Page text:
Council taking next step forward with movie theater plan
WORTHINGTON -- The Worthington City Council moved closer Monday to completing its Memorandum of Understanding (MOU) with PBK Investments LLC to purchase land for a new movie theater.
WORTHINGTON - The Worthington City Council moved closer Monday to completing its Memorandum of Understanding (MOU) with PBK Investments LLC to purchase land for a new movie theater.
Preliminary plans show the theater will have four screens with 50 seats and one with 99, bringing the total to 299 seats. If the city goes through with a purchase agreement, it will be built on a 1.1-acre parcel off of U.S. 59 and Bioscience Drive. The council agreed to have the Worthington Event Center take part in a collective parking agreement along with Comfort Suites to allow customers at the theater to park in certain spaces at their parking lots. A city ordinance states the theater must have one off-street parking place per four movie theater seats. With 299 seats, this means roughly 75 parking spots are required. The current plan shows the theater’s parking lot has 68 spaces, so in order to fulfill the MOU, this agreement was necessary.
City staff will move forward with a purchase agreement when the parking agreement is fully executed and detailed construction plans are laid out. Kevin Donovan, a member of the Worthington Regional Economic Development Corp. Board of Directors, spoke for the project, saying that if all went to plan, “a year from now or so or sooner you’ll be watching movies at that area.”
PBK is working with Fullerton Building Systems, which will do the exterior of the building and structural elements. Council member Rod Sankey was concerned about the location of parking at the event center, which is further away from the theater than the Comfort Suites parking lot.
"You really think people are going to park there and cross country over to your theatre?” Sankey said.
Donovan said those spaces likely would not be used, as the combination of the main parking lot and spaces at Comfort Suites lot would probably never be full.
"In the theater business, 99.9 percent of the time, that parking lot is not gonna be full,” Donovan said. “Nobody’s going to be parking at the event center … it’s a formality we had to go through to meet this equation.”
Brian Pellowski, owner of PBK Investments, addressed concerns that 50-seat theaters would not be sufficient.
“I was in Fairmont today to size up the size of the theater and they’re no different than what we’re gonna build here,” Pellowski said. “The difference is in theaters past, 20 years ago, you packed in the same size room, 15 chairs, all packed together, whereas today there’s 50-60 seats in a room. It’s more intimate; they’re all recliners.
“In order for theaters to survive, that is the market that’s going across America,” Pellowski added. “You can’t just have the same thing you had 20 years ago.”
Mayor Mike Kuhle said he’d received a few calls expressing concerns with the preliminary plans.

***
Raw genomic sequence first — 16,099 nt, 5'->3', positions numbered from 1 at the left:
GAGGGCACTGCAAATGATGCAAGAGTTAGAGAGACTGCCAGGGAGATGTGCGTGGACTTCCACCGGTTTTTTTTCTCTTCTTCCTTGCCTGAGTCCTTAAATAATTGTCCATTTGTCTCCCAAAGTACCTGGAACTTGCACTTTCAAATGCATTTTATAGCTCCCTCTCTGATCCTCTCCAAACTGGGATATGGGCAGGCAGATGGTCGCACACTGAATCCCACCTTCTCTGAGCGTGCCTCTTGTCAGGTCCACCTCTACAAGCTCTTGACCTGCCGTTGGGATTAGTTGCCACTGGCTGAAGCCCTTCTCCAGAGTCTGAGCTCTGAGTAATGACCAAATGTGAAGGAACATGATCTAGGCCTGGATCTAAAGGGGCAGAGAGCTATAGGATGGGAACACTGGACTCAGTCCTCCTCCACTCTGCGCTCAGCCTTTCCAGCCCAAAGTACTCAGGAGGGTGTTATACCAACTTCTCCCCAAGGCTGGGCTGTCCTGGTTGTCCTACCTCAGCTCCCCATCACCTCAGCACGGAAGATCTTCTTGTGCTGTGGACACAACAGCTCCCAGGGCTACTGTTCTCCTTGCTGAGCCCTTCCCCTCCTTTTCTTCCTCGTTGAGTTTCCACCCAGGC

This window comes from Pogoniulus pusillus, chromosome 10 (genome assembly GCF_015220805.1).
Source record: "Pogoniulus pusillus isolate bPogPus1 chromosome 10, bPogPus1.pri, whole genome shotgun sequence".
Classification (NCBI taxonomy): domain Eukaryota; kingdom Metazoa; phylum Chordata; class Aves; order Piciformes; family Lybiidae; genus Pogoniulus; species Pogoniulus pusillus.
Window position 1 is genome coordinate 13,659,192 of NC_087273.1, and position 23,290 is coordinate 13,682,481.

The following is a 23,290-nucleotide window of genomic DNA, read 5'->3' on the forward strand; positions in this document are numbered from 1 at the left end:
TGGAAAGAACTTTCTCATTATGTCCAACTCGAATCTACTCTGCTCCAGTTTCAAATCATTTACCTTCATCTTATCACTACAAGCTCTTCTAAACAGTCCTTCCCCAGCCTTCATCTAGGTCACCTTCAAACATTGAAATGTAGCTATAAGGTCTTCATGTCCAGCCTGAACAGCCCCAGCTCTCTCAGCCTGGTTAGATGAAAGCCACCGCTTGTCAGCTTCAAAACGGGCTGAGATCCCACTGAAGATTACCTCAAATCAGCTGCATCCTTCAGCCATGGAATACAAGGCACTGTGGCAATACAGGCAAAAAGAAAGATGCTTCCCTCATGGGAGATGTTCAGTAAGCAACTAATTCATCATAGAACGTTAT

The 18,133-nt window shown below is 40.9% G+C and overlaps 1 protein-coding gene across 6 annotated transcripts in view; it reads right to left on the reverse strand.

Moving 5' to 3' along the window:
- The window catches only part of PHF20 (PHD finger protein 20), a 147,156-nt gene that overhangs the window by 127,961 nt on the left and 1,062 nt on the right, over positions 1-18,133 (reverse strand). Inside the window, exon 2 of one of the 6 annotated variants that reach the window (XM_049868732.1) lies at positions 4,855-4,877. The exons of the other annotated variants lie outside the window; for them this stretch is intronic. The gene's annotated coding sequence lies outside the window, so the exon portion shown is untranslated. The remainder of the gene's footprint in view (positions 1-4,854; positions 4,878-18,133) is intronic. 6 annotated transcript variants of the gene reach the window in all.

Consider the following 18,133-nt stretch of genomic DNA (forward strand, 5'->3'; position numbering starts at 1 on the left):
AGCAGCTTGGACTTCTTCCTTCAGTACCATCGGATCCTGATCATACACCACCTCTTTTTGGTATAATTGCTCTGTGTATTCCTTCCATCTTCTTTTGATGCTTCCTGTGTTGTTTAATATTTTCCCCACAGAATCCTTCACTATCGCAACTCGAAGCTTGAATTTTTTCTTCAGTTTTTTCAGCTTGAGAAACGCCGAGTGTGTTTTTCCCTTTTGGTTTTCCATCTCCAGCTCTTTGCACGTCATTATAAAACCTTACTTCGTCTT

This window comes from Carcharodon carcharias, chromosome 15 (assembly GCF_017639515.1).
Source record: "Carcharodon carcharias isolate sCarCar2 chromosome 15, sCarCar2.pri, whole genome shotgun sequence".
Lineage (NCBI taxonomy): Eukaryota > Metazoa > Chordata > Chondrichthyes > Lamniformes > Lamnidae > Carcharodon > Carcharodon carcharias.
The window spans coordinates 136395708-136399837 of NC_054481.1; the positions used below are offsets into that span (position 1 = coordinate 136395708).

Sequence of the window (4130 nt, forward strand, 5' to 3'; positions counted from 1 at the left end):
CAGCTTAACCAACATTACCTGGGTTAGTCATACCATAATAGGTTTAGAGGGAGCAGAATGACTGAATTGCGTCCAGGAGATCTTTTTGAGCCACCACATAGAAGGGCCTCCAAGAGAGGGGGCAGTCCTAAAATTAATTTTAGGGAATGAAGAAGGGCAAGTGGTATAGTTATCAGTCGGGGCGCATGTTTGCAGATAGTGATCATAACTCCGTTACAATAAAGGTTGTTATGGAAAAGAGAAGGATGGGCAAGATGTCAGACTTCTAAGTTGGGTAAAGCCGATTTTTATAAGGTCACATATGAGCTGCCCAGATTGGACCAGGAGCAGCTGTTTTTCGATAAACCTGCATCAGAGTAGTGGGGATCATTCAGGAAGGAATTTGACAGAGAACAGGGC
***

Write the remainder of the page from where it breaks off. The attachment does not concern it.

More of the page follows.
"One call was ‘is that the best place for a theatre in town?”’ Kuhle said. "You know, the city can’t be in the business of picking winners and losers. If legally, a business fits into that property, the city can’t say no. We can’t get into that business as a city."
Kuhle also said the city and the Minnesota Department of Transportation might want to slow down traffic in the area in order to accommodate people walking and biking to the theater.
Council members, including Diane Graber, voiced their support for the theater.
“I really have to admire your persistence,” Graber said. “Worthington really needs a theater. We have to trust it’s going to happen; we’re excited about that. We cannot lose any more amenities in this town, and this may be a start to actually putting some back into the town.”
In other news, the council also:
- Approved an application for the Nobles Home Initiative tax abatement submitted by South Lake Development LLC for the construction of a duplex southeast of the intersection of Knollwood Drive and First Avenue Southwest. It’s the first of nine duplexes the developer will be constructing.
- Approved a storm sewer utility rate increase of 2.5 percent. On average, residential lots will pay 12 cents more per month. The increase in revenue will provide a $72,828 increase in reserves designated for future capital improvements, such as the County Ditch 12 flood mitigation project.
- Approved the proposed 2017 sewer charge system. The usage charge per 1,000 gallons will increase 2.6 percent for non-industrial users.
- Approved a lease agreement with Tri-State Truck Wash to utilize unoccupied space on the city-owned parcel that is the site of the 300,000-gallon water tower located on Joosten Road.
- Approved a burning permit for Wayne Scholtes so he can remove a pile of tree branches that has accumulated on his property located north of South Lake Street.
- Re-authorized its agreement for the police department to be part of the Child Sexual Predator Program Task Force, which helps police find criminals involved with child pornography. The renewal will be effective through May 31, 2019.
- Accepted the donation of four park benches. The Winter Family will place a bench in Sunset Park in memory of Charles “Chuck” Winters. The Mike Patrick Memorial Fund will place a bench in Centennial Park, west of the basketball courts, in memory of Mike Patrick. Wayne Klumper will place a bench in Olson Park, along the trail near the disc golf course, in memory of his parents John and Myrt Klumper. Dorothea Klumper will place a bench in Olson Park, along the trail near the disc golf course, in memory of her parents Ken and Ruth Hein.